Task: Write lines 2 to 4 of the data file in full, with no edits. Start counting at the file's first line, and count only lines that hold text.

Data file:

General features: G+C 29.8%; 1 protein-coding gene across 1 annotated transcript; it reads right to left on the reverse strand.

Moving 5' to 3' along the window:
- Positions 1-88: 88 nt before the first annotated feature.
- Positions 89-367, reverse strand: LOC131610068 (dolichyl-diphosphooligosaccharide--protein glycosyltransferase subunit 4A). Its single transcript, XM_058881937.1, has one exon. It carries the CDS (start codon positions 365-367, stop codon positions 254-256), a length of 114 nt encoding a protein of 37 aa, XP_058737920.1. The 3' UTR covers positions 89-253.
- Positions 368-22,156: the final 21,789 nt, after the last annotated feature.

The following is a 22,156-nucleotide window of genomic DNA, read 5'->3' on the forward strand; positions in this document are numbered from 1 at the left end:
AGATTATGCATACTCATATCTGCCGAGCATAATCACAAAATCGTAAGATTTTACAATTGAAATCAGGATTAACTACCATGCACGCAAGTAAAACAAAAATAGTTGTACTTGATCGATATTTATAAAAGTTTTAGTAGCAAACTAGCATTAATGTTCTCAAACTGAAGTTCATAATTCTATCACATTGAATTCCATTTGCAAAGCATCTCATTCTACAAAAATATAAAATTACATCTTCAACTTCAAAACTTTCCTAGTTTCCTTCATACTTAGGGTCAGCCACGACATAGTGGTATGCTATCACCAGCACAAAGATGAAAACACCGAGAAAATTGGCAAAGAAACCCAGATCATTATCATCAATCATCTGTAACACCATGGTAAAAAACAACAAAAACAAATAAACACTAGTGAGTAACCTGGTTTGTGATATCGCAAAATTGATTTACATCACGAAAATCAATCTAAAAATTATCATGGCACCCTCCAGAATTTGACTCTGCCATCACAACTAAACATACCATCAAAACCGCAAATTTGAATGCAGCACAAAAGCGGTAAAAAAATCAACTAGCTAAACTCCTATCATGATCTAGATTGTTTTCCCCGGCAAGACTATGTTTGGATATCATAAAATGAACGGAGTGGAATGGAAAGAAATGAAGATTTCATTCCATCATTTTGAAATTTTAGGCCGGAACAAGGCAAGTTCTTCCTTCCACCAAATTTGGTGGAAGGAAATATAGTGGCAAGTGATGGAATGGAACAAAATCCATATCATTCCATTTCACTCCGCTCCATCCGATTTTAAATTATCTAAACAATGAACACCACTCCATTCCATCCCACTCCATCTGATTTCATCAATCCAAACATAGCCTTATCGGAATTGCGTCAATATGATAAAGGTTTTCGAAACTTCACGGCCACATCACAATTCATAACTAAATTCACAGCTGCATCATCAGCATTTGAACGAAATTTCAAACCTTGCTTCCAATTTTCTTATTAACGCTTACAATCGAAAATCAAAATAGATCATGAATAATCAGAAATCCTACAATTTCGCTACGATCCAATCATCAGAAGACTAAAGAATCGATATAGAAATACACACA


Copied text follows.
Moving 5' to 3' along the window:
- Positions 1-88: 88 nt before the first annotated feature.
- Positions 89-367, reverse strand: LOC131610068 (dolichyl-diphosphooligosaccharide--protein glycosyltransferase subunit 4A). Its single transcript, XM_058881937.1, has one exon. It carries the CDS (start codon positions 365-367, stop codon positions 254-256), a length of 114 nt encoding a protein of 37 aa, XP_058737920.1. The 3' UTR covers positions 89-253.